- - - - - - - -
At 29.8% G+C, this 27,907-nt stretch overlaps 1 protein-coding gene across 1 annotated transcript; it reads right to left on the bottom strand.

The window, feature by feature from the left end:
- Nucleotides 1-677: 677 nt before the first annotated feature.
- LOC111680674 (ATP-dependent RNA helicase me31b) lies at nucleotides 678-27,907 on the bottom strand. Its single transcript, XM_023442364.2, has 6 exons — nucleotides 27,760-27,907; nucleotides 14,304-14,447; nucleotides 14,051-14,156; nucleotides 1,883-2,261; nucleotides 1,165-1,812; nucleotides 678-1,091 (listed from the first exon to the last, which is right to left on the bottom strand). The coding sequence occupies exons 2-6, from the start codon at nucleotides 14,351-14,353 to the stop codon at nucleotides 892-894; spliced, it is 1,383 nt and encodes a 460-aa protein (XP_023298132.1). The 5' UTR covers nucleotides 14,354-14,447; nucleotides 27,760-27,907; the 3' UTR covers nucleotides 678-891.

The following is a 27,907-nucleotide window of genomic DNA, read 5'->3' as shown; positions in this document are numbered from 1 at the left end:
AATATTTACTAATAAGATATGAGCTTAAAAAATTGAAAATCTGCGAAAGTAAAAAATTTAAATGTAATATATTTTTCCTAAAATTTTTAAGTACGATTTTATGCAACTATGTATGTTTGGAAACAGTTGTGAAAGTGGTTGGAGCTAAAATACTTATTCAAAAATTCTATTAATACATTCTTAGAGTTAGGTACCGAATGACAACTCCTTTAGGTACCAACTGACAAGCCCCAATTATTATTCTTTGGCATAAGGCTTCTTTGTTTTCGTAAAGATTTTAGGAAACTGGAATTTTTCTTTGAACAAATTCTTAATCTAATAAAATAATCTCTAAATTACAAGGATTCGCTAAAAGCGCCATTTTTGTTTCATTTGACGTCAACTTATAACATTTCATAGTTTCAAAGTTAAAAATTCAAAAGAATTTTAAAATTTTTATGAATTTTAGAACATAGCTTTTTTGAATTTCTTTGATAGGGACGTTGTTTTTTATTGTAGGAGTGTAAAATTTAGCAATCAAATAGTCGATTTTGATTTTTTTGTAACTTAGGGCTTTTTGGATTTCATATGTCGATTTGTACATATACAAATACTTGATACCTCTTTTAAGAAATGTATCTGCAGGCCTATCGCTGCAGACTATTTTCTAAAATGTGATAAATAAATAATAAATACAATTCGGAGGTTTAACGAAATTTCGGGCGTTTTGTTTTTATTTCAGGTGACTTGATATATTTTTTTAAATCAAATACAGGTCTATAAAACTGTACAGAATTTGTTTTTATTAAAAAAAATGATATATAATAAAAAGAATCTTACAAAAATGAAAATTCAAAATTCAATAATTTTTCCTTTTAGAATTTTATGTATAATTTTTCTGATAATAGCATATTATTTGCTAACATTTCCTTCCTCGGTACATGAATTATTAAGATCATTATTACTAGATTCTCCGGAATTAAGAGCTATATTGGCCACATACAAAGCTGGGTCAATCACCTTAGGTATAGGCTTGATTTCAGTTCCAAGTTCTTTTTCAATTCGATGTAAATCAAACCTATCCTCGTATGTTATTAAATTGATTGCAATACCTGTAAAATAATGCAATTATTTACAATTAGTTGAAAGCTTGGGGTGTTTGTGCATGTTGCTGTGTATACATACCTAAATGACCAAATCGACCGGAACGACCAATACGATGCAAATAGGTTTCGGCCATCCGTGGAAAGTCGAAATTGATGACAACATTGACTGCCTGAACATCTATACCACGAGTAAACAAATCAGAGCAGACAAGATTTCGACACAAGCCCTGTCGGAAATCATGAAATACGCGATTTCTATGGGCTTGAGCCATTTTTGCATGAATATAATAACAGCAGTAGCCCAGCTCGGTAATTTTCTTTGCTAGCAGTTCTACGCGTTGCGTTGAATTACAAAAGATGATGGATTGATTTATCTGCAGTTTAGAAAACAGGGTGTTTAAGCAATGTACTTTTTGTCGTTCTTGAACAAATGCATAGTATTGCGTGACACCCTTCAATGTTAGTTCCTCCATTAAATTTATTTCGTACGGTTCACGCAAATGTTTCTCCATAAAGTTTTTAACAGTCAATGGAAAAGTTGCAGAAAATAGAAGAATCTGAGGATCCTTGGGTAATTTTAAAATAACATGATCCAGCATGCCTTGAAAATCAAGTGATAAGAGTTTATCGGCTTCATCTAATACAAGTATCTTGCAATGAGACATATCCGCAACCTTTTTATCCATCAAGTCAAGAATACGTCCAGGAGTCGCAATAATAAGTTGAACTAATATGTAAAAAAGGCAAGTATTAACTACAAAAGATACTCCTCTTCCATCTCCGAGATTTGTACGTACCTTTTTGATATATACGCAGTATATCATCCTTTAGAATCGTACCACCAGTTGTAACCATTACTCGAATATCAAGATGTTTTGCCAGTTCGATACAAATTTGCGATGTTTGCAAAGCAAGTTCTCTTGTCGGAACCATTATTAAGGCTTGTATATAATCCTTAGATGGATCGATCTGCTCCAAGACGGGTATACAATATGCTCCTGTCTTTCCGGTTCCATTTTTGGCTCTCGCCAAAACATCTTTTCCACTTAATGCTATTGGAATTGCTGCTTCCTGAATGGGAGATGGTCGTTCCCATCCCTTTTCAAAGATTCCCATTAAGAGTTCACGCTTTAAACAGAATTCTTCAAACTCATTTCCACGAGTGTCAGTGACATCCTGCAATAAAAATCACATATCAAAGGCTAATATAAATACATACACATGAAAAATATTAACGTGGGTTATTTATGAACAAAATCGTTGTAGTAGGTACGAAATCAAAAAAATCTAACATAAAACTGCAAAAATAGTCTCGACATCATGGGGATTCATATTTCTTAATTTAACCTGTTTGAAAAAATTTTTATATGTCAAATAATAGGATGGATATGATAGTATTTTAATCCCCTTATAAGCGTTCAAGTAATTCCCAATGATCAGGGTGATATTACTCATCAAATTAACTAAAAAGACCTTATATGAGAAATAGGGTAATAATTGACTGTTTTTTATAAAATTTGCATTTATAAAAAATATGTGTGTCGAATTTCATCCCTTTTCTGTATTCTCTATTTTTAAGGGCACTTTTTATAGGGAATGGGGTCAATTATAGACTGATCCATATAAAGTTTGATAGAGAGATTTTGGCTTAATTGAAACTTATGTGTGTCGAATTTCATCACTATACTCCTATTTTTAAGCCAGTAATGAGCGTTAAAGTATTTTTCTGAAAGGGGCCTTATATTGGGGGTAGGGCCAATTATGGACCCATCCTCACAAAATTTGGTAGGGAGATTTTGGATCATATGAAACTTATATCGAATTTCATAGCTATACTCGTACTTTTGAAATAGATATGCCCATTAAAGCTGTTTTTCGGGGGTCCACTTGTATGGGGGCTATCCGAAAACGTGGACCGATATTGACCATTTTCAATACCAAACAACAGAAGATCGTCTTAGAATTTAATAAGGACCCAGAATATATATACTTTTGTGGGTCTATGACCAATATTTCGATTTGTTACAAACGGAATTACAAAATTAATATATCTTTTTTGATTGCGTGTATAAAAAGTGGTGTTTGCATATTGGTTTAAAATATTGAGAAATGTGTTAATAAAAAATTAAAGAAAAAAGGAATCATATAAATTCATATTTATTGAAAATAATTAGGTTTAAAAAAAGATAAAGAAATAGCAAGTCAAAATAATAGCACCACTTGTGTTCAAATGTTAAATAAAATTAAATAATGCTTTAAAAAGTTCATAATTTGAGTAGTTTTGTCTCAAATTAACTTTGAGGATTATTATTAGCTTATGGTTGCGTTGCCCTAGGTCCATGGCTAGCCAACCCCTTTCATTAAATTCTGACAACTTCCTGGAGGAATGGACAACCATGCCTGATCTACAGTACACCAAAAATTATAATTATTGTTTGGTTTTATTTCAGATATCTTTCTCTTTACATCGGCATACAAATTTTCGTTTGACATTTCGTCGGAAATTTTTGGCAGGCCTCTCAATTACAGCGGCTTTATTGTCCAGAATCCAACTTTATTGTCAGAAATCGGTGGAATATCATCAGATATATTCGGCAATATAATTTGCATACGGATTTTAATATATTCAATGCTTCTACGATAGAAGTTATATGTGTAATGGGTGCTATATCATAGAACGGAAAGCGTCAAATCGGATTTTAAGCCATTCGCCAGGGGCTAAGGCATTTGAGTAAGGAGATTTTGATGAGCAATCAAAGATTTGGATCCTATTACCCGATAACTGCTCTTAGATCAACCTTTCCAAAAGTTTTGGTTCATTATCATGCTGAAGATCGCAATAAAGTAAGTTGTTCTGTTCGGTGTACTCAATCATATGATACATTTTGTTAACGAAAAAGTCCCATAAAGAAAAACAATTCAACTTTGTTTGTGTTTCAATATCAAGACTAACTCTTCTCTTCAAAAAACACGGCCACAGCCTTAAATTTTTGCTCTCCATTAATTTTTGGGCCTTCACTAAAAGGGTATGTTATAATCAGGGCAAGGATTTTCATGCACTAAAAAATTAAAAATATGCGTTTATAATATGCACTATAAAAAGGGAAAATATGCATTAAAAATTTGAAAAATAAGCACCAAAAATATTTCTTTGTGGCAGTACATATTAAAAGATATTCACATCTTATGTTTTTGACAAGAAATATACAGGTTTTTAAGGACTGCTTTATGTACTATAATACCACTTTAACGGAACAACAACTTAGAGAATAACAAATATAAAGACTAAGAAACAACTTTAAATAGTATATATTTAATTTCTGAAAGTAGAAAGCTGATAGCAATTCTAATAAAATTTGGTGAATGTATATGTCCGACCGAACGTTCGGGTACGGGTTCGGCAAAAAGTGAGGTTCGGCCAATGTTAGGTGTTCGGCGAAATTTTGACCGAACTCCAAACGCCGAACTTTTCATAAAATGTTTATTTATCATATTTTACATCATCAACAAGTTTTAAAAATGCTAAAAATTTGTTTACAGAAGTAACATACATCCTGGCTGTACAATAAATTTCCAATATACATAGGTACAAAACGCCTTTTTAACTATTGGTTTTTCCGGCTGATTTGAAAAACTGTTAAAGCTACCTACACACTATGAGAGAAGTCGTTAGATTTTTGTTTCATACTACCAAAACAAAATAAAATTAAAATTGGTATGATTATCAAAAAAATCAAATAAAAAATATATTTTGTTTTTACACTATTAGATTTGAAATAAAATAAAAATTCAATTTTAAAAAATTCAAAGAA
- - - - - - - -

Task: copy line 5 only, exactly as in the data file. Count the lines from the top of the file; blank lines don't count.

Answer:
The following is a 27,907-nucleotide window of genomic DNA, read 5'->3' as shown; positions in this document are numbered from 1 at the left end: